Can the Economy Grow Faster without Increasing Our Debt?

 

As I have been saying over and over on this blog for several years, America’s two major fiscal and economic problems are:

  • Slow Economic Growth, averaging just 2% since the end of the Great Recession in June 2009.
  • Massive Debt. Our public debt, on which we pay interest, is now $14 trillion or 76% of GDP, the highest it has been since the end of WWII.

President-elect Donald Trump campaigned on the issue of slow economic growth and will surely work with the Republican Congress to institute various tax and regulatory reform measures needed to speed up growth.

capture15But during the campaign Mr. Trump also introduced a specific tax reform plan which would lead to an estimated $4.4 trillion in new debt over the next ten years. Such a very large amount of new debt is highly undesirable and hopefully will be rejected by Congress.
In fact, as described by the Tax Foundation, there are some very good ways to use tax reform to improve growth without increasing debt. Fox example:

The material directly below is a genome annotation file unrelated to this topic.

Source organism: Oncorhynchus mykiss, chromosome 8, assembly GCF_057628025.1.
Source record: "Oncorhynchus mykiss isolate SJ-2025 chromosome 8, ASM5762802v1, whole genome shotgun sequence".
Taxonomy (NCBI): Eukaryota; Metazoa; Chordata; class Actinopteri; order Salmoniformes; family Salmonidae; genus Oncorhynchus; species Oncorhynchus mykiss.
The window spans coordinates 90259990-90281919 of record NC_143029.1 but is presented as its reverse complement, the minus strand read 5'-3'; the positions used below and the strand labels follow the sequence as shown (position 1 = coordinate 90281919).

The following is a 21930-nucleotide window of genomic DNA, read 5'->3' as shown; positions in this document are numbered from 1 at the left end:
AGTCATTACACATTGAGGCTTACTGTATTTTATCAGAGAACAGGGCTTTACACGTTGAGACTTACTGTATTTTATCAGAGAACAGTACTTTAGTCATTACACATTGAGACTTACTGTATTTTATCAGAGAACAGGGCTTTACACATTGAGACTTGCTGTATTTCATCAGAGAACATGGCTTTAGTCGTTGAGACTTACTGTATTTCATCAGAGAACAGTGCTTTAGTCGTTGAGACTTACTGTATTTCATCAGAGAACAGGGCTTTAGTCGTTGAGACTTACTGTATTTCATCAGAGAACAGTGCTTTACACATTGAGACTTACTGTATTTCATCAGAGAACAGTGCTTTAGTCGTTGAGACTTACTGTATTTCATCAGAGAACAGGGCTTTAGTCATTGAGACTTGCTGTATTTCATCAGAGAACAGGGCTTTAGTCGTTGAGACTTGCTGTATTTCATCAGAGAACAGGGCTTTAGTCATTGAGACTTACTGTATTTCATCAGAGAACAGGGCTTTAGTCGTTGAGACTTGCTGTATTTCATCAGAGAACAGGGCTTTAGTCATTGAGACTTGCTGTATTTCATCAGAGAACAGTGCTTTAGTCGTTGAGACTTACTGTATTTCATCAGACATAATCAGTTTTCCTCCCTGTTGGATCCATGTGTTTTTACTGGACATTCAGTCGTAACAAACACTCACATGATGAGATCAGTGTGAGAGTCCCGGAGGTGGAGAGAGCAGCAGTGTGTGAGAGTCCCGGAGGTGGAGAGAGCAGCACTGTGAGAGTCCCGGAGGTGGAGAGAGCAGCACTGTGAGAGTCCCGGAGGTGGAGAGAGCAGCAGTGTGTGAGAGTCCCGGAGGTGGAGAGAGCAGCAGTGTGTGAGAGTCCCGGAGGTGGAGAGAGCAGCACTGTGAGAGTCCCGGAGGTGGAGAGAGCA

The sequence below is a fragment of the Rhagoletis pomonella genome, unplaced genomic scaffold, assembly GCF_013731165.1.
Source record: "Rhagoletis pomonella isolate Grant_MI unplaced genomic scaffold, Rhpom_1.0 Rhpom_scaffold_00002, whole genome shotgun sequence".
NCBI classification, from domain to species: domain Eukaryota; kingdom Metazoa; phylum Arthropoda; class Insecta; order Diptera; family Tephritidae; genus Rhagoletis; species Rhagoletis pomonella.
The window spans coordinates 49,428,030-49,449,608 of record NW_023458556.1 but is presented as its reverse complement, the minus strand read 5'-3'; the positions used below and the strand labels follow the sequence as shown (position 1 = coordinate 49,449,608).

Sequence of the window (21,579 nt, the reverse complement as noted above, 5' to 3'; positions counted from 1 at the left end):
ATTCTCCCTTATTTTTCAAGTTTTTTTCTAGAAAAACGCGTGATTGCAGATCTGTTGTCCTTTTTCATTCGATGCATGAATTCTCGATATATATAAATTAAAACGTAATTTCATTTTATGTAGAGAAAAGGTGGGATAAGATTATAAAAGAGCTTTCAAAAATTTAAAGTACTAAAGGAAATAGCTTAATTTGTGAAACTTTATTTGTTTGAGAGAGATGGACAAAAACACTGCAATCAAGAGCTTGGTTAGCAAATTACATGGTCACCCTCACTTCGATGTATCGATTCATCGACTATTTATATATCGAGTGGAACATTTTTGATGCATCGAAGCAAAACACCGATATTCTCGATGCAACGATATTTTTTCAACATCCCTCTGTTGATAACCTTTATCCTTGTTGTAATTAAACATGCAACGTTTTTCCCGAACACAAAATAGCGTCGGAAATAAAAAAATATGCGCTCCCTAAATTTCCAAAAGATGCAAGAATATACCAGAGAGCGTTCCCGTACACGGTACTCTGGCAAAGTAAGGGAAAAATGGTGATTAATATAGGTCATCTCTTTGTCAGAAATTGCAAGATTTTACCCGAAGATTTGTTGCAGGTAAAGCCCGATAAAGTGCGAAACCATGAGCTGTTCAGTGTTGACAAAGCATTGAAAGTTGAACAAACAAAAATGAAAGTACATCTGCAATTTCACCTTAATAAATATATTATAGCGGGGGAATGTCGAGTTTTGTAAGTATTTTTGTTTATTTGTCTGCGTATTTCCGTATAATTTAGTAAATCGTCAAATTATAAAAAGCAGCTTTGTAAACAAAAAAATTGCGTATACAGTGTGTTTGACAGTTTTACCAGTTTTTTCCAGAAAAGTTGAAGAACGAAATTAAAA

• Allowing the full and immediate expensing of capital investments will grow the economy by 5.4% at a cost of $881 billion over ten years.
  • Lowering the top corporate tax rate to 20% will grow the economy by 3.3% at a cost of $718 billion over ten years.
  • Eliminating all itemized deductions except the charitable and mortgage interest deductions will slow economic growth by only .4% and increase tax revenue by $2,268 billion over ten years.

Conclusion. Just these three specific tax reform measures would grow the economy by about 8% while producing $600 billion in new tax revenue over a ten year period.  There are other ways as well of achieving similar growth and revenue levels.  The point is that the changes our country needs can be accomplished without increasing the national debt and perhaps even reducing it instead.

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